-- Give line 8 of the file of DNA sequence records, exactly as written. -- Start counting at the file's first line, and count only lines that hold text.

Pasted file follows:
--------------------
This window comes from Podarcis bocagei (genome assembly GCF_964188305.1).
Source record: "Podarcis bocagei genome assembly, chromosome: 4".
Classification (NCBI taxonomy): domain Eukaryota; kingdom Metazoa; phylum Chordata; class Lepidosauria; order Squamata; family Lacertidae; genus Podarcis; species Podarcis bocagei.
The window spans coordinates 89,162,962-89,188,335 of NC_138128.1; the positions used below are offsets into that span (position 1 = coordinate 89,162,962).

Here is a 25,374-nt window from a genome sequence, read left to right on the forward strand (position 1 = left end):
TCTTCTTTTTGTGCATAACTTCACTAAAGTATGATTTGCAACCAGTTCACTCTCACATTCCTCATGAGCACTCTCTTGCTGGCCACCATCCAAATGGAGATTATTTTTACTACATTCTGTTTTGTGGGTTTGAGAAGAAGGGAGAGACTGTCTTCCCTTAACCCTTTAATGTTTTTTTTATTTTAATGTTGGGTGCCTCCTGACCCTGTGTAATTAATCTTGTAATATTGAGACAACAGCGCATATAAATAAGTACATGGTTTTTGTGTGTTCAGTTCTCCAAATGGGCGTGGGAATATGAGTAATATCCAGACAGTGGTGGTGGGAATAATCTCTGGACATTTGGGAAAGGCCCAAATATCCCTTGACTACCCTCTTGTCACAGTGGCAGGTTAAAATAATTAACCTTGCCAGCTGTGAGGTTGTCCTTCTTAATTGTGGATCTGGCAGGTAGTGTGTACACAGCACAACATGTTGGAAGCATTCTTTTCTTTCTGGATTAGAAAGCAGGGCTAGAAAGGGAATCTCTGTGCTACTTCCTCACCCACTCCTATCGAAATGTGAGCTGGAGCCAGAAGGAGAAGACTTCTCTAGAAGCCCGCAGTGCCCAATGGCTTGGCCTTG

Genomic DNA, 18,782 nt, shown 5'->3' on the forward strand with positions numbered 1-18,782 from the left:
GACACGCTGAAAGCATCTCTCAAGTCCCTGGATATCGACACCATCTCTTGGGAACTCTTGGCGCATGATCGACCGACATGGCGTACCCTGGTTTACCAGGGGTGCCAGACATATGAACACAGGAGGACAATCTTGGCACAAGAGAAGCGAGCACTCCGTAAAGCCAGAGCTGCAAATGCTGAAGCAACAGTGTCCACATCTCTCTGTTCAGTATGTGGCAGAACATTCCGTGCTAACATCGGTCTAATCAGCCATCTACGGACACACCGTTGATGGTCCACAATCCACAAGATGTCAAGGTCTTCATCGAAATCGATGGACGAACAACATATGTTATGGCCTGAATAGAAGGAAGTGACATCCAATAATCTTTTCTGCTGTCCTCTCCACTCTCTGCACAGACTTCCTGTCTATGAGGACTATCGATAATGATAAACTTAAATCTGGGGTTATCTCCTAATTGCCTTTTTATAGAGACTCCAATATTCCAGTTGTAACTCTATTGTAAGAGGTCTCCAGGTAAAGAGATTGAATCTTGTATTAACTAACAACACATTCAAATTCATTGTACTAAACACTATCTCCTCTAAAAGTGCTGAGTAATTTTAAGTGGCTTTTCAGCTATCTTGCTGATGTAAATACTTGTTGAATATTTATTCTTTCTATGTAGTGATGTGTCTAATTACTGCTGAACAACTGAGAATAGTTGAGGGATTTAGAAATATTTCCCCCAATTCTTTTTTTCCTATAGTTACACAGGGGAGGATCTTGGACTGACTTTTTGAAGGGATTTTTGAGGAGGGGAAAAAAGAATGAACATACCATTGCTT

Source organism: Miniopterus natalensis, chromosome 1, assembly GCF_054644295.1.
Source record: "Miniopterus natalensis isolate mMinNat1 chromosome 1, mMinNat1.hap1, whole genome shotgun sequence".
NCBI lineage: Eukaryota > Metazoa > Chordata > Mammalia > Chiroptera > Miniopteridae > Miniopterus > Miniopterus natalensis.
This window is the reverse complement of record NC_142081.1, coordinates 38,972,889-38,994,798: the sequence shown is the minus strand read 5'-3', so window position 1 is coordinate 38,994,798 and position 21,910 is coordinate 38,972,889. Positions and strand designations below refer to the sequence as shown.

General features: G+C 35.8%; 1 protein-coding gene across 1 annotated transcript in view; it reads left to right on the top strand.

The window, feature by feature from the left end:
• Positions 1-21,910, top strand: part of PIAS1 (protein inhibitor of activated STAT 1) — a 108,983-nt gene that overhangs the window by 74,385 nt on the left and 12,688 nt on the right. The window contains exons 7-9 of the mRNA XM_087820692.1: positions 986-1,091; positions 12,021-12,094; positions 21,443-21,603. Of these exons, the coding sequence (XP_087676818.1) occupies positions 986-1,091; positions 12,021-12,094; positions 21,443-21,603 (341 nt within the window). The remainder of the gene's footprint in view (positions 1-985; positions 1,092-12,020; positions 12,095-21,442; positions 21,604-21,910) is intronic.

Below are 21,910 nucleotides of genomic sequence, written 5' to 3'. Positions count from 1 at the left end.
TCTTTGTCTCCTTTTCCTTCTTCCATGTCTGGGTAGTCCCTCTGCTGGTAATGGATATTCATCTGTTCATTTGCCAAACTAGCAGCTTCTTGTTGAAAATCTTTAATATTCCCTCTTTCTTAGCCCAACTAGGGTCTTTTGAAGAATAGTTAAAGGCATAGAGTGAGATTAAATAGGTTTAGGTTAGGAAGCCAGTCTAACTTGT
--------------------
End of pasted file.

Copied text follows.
GACACGCTGAAAGCATCTCTCAAGTCCCTGGATATCGACACCATCTCTTGGGAACTCTTGGCGCATGATCGACCGACATGGCGTACCCTGGTTTACCAGGGGTGCCAGACATATGAACACAGGAGGACAATCTTGGCACAAGAGAAGCGAGCACTCCGTAAAGCCAGAGCTGCAAATGCTGAAGCAACAGTGTCCACATCTCTCTGTTCAGTATGTGGCAGAACATTCCGTGCTAACATCGGTCTAATCAGCCATCTACGGACACACCGTTGATGGTCCACAATCCACAAGATGTCAAGGTCTTCATCGAAATCGATGGACGAACAACATATGTTATGGCCTGAATAGAAGGAAGTGACATCCAATAATCTTTTCTGCTGTCCTCTCCACTCTCTGCACAGACTTCCTGTCTATGAGGACTATCGATAATGATAAACTTAAATCTGGGGTTATCTCCTAATTGCCTTTTTATAGAGACTCCAATATTCCAGTTGTAACTCTATTGTAAGAGGTCTCCAGGTAAAGAGATTGAATCTTGTATTAACTAACAACACATTCAAATTCATTGTACTAAACACTATCTCCTCTAAAAGTGCTGAGTAATTTTAAGTGGCTTTTCAGCTATCTTGCTGATGTAAATACTTGTTGAATATTTATTCTTTCTATGTAGTGATGTGTCTAATTACTGCTGAACAACTGAGAATAGTTGAGGGATTTAGAAATATTTCCCCCAATTCTTTTTTTCCTATAGTTACACAGGGGAGGATCTTGGACTGACTTTTTGAAGGGATTTTTGAGGAGGGGAAAAAAGAATGAACATACCATTGCTT